Uncle Sam Must Get Smart With Big DataBy Samuel Greengard | Posted 2013-07-18 Email Print
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Big data is creating both opportunities and challenges for the federal government. The technology has the potential to save $500 billion annually.
By Samuel Greengard
A new study, "Smarter Uncle Sam: The Big Data Forecast," found that the effective use of big data could save the U.S. federal government approximately $500 billion annually. In fact, respondents indicated that their agency could trim an average of 14 percent of their overall budget by successfully leveraging this technology.
According to the study, which was conducted by Meritalk and underwritten by EMC, nearly seven in 10 respondents believe that big data will help the government work smarter by "increasing efficiency, enabling smarter decisions and deepening insight." The biggest opportunities center on the military; intelligence and reconnaissance missions; combating fraud, waste and abuse; and managing the transportation infrastructure.
Overall, 51 percent of respondents stated that big data could help improve processes and efficiencies; 44 percent said it could aid in enhancing security; and 31 percent believed it would be useful for predicting trends.
The biggest question facing government officials is deciding how to proceed with a big data initiative. Remarkably, only 31 percent of respondents believe their agency has an adequate big data strategy in place. However, "This number should increase as officials realize that big data can help agencies innovate within the current budget scenarios," says Rich Campbell, chief technologist at EMC Federal.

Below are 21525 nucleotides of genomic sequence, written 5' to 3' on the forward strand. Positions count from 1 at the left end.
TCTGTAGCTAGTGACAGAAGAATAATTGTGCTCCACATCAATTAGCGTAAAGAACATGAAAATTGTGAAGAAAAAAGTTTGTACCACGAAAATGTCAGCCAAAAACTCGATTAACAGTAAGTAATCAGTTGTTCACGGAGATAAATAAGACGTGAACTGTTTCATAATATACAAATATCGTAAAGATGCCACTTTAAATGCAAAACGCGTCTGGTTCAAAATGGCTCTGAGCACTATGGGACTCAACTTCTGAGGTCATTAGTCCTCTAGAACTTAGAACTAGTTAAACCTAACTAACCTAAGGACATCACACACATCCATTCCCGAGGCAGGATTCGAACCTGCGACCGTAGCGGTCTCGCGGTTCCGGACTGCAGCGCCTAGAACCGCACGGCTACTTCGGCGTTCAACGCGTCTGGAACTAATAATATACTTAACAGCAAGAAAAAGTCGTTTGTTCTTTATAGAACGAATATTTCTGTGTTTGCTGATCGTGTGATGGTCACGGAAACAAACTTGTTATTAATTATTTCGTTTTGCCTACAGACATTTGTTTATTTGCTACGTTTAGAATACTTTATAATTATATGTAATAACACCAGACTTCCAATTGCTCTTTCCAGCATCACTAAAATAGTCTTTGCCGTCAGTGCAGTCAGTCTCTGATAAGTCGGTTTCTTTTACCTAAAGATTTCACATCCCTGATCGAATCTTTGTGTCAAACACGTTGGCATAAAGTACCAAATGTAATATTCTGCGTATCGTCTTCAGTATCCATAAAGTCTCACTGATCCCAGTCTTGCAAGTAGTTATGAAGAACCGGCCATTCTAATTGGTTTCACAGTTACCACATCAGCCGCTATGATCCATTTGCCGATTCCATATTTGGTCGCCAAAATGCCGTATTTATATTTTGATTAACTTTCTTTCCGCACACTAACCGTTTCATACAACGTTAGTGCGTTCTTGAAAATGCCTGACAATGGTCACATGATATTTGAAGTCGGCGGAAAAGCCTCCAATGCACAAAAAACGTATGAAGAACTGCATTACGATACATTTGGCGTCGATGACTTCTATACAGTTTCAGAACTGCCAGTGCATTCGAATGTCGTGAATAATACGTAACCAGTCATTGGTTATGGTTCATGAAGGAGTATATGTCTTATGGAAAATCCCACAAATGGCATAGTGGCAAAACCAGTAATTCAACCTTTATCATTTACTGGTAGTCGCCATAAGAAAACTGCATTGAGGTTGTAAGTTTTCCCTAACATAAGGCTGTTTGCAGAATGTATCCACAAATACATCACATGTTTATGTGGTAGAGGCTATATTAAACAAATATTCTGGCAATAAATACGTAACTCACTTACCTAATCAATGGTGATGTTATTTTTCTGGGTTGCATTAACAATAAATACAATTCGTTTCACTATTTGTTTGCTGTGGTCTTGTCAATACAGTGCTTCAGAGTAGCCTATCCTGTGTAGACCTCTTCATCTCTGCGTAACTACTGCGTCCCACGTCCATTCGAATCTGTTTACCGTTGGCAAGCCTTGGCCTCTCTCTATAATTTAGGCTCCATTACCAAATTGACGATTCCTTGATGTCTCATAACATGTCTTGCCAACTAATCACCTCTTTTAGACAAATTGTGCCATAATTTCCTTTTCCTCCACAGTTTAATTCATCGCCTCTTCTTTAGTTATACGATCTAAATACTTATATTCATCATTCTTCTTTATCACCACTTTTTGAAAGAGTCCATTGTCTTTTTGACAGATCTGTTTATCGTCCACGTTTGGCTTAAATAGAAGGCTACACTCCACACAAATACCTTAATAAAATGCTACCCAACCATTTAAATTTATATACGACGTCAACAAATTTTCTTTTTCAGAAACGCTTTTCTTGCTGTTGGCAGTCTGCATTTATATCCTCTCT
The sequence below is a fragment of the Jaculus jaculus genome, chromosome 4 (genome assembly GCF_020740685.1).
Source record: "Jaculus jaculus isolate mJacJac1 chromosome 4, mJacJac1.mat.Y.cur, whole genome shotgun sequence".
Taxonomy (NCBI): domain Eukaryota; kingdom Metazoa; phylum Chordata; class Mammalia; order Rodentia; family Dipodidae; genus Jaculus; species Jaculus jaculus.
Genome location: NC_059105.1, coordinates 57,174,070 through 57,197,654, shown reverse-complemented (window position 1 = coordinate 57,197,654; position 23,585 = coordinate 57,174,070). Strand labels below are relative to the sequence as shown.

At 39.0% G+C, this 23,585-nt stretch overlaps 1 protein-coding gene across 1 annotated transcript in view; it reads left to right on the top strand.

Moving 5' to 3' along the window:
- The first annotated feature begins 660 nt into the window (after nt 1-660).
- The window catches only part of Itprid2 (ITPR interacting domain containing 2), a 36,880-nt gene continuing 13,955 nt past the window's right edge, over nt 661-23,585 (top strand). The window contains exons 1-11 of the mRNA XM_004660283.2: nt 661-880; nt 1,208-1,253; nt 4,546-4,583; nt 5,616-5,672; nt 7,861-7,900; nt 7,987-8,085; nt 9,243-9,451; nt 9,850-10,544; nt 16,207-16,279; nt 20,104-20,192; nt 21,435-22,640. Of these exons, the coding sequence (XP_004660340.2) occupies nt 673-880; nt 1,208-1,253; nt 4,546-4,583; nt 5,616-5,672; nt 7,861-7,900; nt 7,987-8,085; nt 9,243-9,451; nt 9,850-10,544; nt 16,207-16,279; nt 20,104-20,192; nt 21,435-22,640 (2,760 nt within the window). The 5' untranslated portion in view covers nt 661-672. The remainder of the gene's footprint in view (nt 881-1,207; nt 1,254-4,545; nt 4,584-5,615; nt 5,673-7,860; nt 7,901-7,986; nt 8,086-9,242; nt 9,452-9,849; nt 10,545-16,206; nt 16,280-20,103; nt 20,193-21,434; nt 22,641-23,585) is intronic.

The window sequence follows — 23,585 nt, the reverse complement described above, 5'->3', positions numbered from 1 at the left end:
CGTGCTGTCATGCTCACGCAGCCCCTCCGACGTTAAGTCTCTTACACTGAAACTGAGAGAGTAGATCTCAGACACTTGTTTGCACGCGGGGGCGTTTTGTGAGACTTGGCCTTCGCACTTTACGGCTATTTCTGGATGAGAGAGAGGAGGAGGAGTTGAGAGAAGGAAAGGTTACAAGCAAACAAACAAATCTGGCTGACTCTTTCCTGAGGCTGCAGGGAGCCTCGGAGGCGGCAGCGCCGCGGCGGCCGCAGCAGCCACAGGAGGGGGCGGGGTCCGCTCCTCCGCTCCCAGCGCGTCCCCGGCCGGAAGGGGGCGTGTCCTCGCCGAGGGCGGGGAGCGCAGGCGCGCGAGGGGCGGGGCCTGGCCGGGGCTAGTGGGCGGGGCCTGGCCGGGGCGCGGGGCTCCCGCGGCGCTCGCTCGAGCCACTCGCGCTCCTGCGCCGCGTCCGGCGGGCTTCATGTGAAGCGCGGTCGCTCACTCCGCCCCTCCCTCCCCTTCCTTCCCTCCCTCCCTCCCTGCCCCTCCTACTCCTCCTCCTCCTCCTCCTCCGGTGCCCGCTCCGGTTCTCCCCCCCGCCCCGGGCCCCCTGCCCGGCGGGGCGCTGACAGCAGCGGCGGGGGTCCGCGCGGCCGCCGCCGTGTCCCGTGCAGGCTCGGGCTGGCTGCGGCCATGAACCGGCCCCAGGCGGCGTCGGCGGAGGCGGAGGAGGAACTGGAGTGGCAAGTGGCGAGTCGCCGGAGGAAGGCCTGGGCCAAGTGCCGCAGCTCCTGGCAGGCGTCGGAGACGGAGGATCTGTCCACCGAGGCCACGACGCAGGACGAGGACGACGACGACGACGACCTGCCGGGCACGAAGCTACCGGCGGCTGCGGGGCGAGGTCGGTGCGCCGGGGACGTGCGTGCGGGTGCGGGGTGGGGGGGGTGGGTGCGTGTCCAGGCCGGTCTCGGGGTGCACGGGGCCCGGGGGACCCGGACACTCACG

Ultimately, government leaders must gain greater familiarity with big data strategies and how to navigate the emerging landscape. The study recommends that officials, including IT executives, research "the art of the possible," take inventory of data assets, identify mission requirements, assess capabilities and current architecture against requirements, and explore which data assets can be made open and available to the public in order to spur greater internal innovation.
Campbell recommends reviewing case studies—such as those available in a recent TechAmerica report, "Demystifying Big Data"—and taking a more comprehensive view of data assets within an agency and across multiple agencies. Moreover, "As we think about the technology and infrastructure needed, we also must consider the expertise needed," he says. This involves hiring entirely new types of IT and data specialists. Moving forward, "Organizations will require data scientists with degrees in mathematics, statistics and science, as well as database skills in software such as SQL," he adds.
Finally, federal agencies can benefit by working with the private sector, focusing on one or two key priorities, and executing appropriate pilot projects. "Everyone agrees that there is an enormous opportunity," Campbell concludes. "Unfortunately, less than one-fourth of all government data currently undergoes any type of analysis.
"Agencies must understand their own data resources and how they can [leverage] them to keep up with the pace of change and deliver a mission advantage."